BabyBreast PumpsBreast Pumping Tips

Breast Pumping Tips

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Breast pump use in breastfeeding moms ranges from those who rarely ever pump because they are always with their baby to those who exclusively pump due to latch issues, work schedules, or both. Whatever your reason, use these tips to make your breastfeeding journey easier.

Our Top Tips for Breast Pumping

Breastfeeding and pumping are huge commitments and a true labor of love! Your OBGYN, pediatrician, and lactation consultant can all help you as you start out or if you have questions. To help you get started, here’s our run through of the top tips for effective breast pumping.

Get the Proper Fit

Finding the correct flange size is key to making your pumping experience comfortable and successful. A poorly fitting flange can cause clogged milk ducts or decreased milk flow. To find your size, use a tape measure to find the diameter of your nipple in millimeters (make sure you’re measuring the actual nipple, and not the areola). Common flanges come in 21mm, 24mm, 27mm, and 30mm sizes.


If you’re exclusively pumping, your pumping schedule should mimic your baby’s feeding schedule as closely as possible. This is typically eight pumping sessions in 24-hours (or about every three hours). Depending on your supply and your baby’s needs, you may need to pump more or less than this.


Easier said than done, right? Studies show that relaxing while pumping can increase let down, so try to make yourself as comfortable as possible during your session. Make yourself a cup of tea and always have a water bottle nearby, as hydration is key to producing breast milk. Your baby can help, too; watching a cute video of him or – even better – having him nurse from the other breast while pumping can trigger and increase milk flow.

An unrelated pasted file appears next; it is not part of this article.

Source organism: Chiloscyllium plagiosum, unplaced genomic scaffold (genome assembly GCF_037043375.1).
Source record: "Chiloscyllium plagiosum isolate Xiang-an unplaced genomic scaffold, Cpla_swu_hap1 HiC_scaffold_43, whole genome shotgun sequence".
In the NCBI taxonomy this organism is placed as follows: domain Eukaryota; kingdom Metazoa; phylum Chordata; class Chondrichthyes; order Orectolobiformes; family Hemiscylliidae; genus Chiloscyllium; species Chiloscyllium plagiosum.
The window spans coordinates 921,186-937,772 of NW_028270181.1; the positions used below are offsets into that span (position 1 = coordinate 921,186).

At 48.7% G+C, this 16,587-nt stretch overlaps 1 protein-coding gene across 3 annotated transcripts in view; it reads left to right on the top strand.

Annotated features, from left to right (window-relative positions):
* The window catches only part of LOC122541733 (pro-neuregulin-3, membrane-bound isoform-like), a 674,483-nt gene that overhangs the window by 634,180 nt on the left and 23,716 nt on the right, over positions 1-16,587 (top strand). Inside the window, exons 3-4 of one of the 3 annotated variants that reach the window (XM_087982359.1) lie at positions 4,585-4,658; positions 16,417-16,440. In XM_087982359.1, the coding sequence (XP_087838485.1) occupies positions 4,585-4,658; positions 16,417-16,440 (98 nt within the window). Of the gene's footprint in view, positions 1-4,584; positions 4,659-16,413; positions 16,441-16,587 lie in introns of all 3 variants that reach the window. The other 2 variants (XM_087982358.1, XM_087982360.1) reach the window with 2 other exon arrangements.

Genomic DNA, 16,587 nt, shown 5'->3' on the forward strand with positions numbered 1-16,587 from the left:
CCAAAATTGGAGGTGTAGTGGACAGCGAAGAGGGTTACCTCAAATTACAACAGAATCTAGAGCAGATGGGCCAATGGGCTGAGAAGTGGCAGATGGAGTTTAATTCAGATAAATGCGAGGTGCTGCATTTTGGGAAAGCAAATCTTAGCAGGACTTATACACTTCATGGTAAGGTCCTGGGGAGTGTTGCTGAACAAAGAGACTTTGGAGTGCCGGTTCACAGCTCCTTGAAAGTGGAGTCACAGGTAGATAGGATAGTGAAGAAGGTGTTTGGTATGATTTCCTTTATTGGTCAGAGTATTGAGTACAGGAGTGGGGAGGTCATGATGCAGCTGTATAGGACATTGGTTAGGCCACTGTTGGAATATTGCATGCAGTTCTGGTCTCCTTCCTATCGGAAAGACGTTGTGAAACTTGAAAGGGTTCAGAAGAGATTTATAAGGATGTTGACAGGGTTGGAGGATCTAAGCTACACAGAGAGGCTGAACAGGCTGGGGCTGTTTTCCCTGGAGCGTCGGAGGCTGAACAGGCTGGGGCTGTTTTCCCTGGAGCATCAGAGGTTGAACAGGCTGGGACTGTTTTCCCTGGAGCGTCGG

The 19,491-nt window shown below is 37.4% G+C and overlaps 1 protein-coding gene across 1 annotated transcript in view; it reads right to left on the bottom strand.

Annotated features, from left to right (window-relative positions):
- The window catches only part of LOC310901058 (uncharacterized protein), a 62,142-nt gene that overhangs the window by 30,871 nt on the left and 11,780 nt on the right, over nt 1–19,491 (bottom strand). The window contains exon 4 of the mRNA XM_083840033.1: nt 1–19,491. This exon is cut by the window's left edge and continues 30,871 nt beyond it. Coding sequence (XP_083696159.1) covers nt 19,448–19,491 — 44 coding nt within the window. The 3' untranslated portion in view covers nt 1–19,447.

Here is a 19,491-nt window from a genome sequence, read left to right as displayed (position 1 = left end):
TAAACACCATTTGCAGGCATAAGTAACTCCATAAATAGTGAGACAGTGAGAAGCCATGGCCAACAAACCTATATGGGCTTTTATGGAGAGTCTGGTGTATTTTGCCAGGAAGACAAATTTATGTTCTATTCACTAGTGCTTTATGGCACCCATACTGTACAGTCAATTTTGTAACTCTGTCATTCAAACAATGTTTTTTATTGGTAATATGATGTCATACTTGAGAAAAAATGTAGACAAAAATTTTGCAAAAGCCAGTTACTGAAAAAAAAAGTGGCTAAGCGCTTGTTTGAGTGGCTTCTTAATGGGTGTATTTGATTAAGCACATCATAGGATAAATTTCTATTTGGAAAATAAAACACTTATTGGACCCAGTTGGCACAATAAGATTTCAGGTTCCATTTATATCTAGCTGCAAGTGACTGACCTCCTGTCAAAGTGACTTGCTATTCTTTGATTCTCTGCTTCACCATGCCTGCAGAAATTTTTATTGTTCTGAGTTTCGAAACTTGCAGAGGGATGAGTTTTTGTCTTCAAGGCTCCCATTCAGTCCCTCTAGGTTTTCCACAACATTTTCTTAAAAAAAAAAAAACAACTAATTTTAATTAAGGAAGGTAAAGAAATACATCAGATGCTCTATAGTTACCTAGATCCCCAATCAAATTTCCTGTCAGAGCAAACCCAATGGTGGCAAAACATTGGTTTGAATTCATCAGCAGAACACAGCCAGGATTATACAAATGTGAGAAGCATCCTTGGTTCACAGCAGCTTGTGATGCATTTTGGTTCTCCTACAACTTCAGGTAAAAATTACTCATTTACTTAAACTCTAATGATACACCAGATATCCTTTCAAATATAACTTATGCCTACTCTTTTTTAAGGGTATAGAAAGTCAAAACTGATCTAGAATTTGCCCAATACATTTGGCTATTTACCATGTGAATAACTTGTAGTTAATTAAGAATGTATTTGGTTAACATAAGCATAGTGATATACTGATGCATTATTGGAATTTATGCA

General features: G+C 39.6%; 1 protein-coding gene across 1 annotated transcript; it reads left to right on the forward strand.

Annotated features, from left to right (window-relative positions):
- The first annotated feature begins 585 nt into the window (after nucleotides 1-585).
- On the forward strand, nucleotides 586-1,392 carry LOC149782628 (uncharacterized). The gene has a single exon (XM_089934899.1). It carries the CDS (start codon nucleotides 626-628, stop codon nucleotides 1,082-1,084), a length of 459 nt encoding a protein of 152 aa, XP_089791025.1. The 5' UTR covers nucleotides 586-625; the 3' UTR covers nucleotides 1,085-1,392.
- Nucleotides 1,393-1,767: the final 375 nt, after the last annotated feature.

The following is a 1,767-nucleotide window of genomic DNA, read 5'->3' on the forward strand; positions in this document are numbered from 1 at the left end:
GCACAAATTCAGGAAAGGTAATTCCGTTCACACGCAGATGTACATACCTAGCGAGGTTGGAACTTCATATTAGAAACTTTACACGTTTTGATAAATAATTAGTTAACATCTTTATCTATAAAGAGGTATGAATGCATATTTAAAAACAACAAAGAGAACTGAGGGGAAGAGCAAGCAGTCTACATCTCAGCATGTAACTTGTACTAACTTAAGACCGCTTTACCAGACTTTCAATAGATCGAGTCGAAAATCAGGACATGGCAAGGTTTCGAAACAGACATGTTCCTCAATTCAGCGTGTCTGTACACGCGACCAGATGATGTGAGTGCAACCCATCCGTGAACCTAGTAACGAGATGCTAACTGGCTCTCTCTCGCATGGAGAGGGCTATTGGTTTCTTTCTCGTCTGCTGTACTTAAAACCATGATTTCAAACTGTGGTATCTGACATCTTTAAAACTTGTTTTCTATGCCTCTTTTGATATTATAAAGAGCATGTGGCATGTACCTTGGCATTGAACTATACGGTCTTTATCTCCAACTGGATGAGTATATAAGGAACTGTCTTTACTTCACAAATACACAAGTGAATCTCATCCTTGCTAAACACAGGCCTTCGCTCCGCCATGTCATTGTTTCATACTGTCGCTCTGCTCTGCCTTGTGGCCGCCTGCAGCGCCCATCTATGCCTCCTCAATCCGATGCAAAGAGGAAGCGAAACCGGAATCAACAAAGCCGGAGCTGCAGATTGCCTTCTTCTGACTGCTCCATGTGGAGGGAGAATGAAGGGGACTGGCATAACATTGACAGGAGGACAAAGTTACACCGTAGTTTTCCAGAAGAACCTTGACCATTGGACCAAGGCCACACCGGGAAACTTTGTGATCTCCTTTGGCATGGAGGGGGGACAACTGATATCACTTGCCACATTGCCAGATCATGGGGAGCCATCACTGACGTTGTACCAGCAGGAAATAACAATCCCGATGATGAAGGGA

No Pump, No problem

If you forgot your pump or just don’t have the time to get all set up, hand expression is a way to relieve fullness and express milk on the go. Use your hands to massage your breast from the top down toward your nipple, and then compress your breast near your nipple. It may take some getting used to, but practice makes perfect here, and it’s a great skill to have when in a pinch.

Investing in a hand pump is another option that some women swear by. It’s easier to pack than an electric pump and can be used in the car or a bathroom while out and about.


There are a few items that are worth the investment to make your breast pumping journey easier. A hands-free pumping bra, good double-zipper storage bags, a packable bottle brush to keep your pump parts clean while on the go, and a small cooler to keep milk from spoiling are a few that you will be pleased you have.

Storing Pumped Milk

You should follow fairly strict guidelines for storing breastmilk to avoid exposing your baby to harmful bacteria:

  • Freshly expressed milk is good for three to four hours at room temperature.
  • Refrigerated breastmilk is good for 72 hours in the refrigerator (if it’s never been frozen).
  • Thawed breastmilk is good for 24 hours in the refrigerator.
  • Frozen breastmilk is good in the freezer for six months.

Replace your Pump Parts

Did you know worn out parts on a pump are a common cause of low milk supply? You should aim to replace your parts (tubes, bottles, and flanges) every 90 days.

Choosing a Pump

We’ve written handy guides to:

10 Best breast pumps

6 Best portable breast pumps

Best hands-free breast pumps

6 Best rechargeable battery-operated breast pumps

Looking for more ideas?

Your OBGYN, pediatrician, and lactation consultant are great resources when it comes to getting the hang of pumping. We’ve written a range of guides to help you with each step of feeding your baby in more detail. Take a look at these:

Guide to Pumping and breastfeeding schedules

Guides to breast pumps and power pumping

Combination feeding

How to keep baby bottle warm at night

Sudden drop in milk supply?

Read our series on breastfeeding

Breastfeeding Basics Guide

Breast Pumping Tips

Four Breastfeeding Positions

Breastfeeding for Working Moms

Breastfeeding Mastitis, Thrush and Common Ailments

Written by

Abigail Purcell, RN
Abigail Purcell, RN
Abigail is one of our expert writers and is a BSN, RN (Registered Nurse) with a wide range of experience. She has worked in Public Health, Medical-Surgical nursing, and, most recently, Paediatrics and Women’s Health. Her true passion is serving mothers and families by helping them navigate their healthcare. As a nurse writer, Abby enjoys being able to empower patients on a larger scale, using evidence-based information that is easy to access and understand.


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